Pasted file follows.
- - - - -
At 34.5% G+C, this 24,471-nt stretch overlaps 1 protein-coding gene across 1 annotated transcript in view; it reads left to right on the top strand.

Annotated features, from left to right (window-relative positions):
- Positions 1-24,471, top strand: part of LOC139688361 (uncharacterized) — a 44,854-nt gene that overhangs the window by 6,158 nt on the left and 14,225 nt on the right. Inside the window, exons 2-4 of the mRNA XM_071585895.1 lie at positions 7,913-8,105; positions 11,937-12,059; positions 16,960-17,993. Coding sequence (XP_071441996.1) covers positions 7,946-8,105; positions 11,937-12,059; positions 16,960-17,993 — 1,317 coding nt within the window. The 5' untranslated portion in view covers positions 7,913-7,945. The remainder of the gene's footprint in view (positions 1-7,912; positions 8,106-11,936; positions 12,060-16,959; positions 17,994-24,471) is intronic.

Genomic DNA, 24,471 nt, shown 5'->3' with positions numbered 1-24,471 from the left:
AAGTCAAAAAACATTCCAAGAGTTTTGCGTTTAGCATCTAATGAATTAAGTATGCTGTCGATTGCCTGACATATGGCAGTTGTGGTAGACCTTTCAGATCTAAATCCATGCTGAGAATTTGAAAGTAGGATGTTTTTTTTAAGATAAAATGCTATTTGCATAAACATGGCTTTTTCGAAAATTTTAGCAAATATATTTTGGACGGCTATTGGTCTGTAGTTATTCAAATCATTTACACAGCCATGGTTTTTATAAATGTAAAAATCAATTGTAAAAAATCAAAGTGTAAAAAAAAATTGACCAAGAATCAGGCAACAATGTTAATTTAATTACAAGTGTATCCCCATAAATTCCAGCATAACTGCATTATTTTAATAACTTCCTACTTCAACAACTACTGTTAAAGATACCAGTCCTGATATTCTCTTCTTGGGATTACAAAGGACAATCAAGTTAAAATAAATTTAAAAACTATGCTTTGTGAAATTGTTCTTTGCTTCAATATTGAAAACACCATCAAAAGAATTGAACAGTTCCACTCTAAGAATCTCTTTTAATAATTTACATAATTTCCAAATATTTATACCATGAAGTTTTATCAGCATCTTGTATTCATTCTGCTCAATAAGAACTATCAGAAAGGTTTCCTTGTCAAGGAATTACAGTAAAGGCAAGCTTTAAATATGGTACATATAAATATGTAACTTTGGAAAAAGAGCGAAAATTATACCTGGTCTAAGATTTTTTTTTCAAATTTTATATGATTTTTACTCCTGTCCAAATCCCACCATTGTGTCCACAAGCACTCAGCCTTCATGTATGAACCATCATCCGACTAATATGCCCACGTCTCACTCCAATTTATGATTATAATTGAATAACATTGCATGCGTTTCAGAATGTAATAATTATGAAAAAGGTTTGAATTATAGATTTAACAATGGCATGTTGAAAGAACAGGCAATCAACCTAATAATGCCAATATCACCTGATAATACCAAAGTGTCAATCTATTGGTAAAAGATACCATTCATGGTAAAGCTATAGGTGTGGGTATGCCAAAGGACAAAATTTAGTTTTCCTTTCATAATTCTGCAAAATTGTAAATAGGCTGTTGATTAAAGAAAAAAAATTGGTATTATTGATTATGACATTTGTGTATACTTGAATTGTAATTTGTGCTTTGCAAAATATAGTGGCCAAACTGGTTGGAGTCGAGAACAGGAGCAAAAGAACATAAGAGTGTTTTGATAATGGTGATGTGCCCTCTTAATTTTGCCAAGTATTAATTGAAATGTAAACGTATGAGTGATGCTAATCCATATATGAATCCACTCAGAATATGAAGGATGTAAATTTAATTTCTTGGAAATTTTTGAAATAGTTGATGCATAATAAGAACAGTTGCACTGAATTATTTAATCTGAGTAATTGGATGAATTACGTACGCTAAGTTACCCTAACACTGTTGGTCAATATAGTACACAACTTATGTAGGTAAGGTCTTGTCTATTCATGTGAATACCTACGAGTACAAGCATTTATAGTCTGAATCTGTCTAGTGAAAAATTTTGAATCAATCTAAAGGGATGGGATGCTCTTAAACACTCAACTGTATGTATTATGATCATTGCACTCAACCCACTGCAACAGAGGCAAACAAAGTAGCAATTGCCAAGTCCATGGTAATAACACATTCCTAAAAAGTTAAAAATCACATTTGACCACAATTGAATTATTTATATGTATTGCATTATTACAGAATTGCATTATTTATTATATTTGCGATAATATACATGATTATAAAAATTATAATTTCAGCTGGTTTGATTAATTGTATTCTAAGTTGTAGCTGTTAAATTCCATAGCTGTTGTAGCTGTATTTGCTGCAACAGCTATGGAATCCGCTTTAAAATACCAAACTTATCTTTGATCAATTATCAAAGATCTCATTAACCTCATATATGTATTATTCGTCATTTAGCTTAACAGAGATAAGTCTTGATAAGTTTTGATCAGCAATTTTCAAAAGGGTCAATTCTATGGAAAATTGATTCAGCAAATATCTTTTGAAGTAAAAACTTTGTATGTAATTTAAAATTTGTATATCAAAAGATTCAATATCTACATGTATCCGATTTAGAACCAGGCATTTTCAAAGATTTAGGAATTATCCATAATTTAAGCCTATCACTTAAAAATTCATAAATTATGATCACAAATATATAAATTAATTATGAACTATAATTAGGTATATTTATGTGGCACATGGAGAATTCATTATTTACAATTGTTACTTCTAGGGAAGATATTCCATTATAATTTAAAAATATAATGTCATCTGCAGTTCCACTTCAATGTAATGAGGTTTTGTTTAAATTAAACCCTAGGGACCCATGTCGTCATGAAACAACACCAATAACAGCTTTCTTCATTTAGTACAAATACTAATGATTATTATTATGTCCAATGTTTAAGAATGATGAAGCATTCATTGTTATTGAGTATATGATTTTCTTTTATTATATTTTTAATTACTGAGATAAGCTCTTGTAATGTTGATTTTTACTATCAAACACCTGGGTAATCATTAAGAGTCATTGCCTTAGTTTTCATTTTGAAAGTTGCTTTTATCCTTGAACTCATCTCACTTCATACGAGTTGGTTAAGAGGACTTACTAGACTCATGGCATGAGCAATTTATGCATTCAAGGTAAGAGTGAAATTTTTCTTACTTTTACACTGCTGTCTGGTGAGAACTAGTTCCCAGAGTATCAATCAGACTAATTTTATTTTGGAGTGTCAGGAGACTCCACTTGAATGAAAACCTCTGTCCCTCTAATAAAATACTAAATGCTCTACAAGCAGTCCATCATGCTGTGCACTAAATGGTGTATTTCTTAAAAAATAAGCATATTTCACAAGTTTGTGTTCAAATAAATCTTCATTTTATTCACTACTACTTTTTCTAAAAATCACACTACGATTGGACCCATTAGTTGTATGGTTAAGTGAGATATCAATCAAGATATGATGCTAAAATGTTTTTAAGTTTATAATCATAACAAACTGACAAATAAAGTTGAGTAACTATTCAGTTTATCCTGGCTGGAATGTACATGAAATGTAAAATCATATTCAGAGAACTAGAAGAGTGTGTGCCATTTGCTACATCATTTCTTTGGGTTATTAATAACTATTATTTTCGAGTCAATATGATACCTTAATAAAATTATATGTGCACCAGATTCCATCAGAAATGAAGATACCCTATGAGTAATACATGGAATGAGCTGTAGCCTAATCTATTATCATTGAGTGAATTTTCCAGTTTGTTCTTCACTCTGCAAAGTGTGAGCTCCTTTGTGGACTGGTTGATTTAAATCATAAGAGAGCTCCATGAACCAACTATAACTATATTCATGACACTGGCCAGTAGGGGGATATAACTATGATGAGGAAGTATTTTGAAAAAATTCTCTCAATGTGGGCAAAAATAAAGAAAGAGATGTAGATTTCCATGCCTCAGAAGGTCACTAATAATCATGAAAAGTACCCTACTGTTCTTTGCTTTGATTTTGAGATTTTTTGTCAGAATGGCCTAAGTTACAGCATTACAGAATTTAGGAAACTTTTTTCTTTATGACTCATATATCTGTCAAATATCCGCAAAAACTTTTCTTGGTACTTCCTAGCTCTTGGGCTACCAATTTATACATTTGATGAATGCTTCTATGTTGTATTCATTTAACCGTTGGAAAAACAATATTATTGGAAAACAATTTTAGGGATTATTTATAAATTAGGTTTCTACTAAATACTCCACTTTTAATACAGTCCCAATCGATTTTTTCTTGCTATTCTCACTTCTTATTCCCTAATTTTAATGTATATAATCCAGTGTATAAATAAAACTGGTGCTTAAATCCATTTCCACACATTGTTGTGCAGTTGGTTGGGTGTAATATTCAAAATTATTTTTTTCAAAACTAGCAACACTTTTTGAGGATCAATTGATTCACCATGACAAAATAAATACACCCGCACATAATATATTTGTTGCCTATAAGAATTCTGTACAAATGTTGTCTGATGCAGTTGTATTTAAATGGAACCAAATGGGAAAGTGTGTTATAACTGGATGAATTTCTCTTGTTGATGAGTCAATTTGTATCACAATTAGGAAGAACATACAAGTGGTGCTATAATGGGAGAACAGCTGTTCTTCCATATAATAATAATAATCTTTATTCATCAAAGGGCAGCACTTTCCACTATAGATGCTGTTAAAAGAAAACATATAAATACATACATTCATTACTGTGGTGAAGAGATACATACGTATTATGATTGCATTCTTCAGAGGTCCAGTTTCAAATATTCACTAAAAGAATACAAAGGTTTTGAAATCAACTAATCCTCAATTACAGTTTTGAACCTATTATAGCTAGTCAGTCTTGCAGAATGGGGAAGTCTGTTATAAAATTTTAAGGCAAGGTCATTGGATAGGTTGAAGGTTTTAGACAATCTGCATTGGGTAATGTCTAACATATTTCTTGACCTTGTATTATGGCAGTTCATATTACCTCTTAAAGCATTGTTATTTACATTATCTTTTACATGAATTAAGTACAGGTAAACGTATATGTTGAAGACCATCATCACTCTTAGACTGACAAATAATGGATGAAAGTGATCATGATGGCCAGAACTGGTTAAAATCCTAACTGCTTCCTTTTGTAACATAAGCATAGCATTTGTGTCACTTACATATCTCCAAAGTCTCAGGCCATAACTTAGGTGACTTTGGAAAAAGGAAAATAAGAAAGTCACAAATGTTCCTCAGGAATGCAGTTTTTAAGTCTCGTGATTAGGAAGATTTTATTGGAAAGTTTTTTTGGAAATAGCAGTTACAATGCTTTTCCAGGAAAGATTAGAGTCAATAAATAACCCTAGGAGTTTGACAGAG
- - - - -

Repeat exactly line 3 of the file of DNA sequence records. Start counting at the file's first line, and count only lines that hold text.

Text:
- Positions 1-24,471, top strand: part of LOC139688361 (uncharacterized) — a 44,854-nt gene that overhangs the window by 6,158 nt on the left and 14,225 nt on the right. Inside the window, exons 2-4 of the mRNA XM_071585895.1 lie at positions 7,913-8,105; positions 11,937-12,059; positions 16,960-17,993. Coding sequence (XP_071441996.1) covers positions 7,946-8,105; positions 11,937-12,059; positions 16,960-17,993 — 1,317 coding nt within the window. The 5' untranslated portion in view covers positions 7,913-7,945. The remainder of the gene's footprint in view (positions 1-7,912; positions 8,106-11,936; positions 12,060-16,959; positions 17,994-24,471) is intronic.